England has one of the lowest rough sleeping rates in the world thanks to government strategy

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England now has one of the lowest rough sleeping rates in the world thanks to significant action taken by the government, which has driven a 43% drop in rough sleeping since 2019 and rough sleeping has fallen to an 8-year low.

However, even more people living on the streets will soon be given tailored support to rebuild their lives under further government plans set out today (3 September 2022) and to end rough sleeping.

The Rough Sleeping Strategy is backed by £2 billion and builds on the significant action already taken by the government, which has driven a 43% drop in rough sleeping since 2019 and rough sleeping has fallen to an eight year low. As a result, England has now one of the lowest rough sleeping rates in the world.

In this year’s Spending Review we announced we are spending £2 billion over the course of this parliament to end rough sleeping and tackle homelessness – today’s strategy sets the key funding allocations, totalling £764 million.

This includes up to £500 million over three years for the Rough Sleeping Initiative, which this year will help provide 14,000 beds for rough sleepers and 3,000 staff to provide tailored support across England. This includes helping individuals find work, manage their finances and access mental and physical health services.

An extra 2,400 long-term supported homes for those with the most complex needs, including young people, will also be provided, through our new £200 million Single Homelessness Accommodation Programme. This is on top of 3,200 homes that have already been delivered.

To break the cycle of addiction and rough sleeping, the government is also expanding its Rough Sleeping Drug and Alcohol Treatment Grant programme to an additional 20 areas in England, bringing the total to 83. The scheme provides funding for substance misuse treatment services for people sleeping rough or at risk of sleeping rough.

The government has a manifesto commitment to end rough sleeping in this parliament. This means rough sleeping is prevented wherever possible and, where it cannot be prevented, it is a rare, brief and non-recurring experience.

Secretary of State for Levelling Up, Housing and Communities Greg Clark said:

Ending rough sleeping in this parliament is an important manifesto commitment.

We’ve made great strides towards that goal in the last few years, and today’s strategy backed by £2 billion of support will give some of the most vulnerable people in our society a roof over their heads and targeted support so they can rebuild their lives.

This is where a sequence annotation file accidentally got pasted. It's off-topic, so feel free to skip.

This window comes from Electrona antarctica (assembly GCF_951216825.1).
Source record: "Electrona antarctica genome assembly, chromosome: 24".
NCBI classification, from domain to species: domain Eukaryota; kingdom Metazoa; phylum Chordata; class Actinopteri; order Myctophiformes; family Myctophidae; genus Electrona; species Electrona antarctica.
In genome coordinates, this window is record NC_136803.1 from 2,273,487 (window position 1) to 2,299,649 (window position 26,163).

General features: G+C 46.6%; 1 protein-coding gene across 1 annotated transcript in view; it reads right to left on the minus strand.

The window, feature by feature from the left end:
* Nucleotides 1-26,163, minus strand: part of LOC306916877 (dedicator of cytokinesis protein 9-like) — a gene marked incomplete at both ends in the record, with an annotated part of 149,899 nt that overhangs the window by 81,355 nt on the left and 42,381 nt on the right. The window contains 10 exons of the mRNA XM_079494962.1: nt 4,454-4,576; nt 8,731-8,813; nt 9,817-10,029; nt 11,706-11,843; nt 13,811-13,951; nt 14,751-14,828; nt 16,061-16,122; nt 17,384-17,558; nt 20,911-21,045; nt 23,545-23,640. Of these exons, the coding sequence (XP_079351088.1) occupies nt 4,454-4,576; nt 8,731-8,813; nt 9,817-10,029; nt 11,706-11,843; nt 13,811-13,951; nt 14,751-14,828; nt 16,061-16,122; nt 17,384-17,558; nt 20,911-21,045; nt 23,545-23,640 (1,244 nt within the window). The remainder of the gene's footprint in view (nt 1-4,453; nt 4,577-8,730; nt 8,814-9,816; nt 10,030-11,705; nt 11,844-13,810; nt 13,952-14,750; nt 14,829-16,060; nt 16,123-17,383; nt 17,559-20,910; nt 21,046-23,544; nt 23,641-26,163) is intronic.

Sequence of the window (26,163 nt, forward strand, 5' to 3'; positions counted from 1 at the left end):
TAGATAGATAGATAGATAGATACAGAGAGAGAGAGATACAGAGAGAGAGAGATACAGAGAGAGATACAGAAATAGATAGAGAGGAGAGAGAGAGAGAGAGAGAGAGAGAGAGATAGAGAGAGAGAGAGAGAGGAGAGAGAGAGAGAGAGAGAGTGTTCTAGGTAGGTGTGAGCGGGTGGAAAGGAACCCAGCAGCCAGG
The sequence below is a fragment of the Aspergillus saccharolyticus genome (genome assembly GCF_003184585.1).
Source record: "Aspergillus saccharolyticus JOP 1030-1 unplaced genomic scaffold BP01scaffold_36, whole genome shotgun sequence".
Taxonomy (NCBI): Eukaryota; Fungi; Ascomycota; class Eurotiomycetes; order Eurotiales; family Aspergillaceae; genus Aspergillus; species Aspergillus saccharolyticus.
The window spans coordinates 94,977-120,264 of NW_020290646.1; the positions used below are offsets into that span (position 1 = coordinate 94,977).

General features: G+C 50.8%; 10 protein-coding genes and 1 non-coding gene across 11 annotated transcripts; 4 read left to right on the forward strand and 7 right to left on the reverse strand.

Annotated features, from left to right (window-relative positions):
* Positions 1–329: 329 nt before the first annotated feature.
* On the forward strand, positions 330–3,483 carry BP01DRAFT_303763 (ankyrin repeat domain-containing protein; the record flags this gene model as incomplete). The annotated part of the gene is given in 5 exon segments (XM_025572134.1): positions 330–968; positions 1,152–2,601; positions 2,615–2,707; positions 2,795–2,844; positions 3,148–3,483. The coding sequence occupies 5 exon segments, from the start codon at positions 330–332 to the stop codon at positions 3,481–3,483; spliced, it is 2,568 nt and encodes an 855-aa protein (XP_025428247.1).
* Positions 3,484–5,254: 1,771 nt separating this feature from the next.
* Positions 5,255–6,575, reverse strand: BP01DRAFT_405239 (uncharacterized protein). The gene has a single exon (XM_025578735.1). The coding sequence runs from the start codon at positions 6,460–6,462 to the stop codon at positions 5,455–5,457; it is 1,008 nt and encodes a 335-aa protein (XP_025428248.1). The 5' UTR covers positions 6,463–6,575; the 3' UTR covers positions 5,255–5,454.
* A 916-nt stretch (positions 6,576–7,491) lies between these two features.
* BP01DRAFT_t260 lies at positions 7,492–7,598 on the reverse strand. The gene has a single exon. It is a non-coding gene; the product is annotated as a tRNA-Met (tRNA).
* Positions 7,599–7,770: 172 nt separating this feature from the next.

The full weight of government is behind this very necessary pledge and this landmark strategy will give us the right tools to identify people at risk of rough sleeping earlier and provide the help they need.

Minister for Rough Sleeping Eddie Hughes said:

No one should have to sleep on our streets and our strategy will help make that a reality.

We will pull every lever at our disposal so councils, working hand in hand with the voluntary, faith and community sectors, can intervene swiftly when someone is sleeping rough.

When I worked at YMCA Birmingham, I saw first-hand how the right support can help people turn their life around. We’re making great progress and this strategy is hugely important step towards ending rough sleeping for good.

The government is also extending the Housing First Pilots in the West Midlands, Manchester and Liverpool, which give homeless people with multiple and complex needs access to independent long-term housing as a secure and stable platform from which other issues can be addressed.

Thousands of prison leavers at risk of homelessness will also be helped into rental accommodation as part of an expanded government scheme designed to reduce reoffending and tackle rough sleeping.

The second phase of the Accommodation for Ex-Offenders programme – to be launched later this year as part of this strategy – will help councils provide rental deposits, landlord incentives and dedicated support staff.

It builds on the 2021/22 scheme, which helped 145 councils across England and Wales provide the much-needed support. With prison leavers without a stable home around 50% more likely to reoffend, the scheme will help cut crime by reducing the number of prison leavers ending up homeless so that they have the foundation to get a job and access treatment for addictions.

And the government is helping to put night shelters on a more secure and stable footing by increasing the variety and quality of services so they can be relied on for the long term.

To improve transparency and accountability for the mission to end rough sleeping, the government will publish quarterly data showing progress.

Finally, as part of our support we are repealing the outdated Vagrancy Act as no-one should be criminalised simply for having nowhere to live. However, to ensure we don’t weaken the ability of police to protect the public and communities from crime and anti-social behaviour we are considering bringing forward new legislation, while also embedding rehabilitation and support at the heart of our approach.

Interim CEO at St Mungo’s homeless charity Rebecca Sycamore said: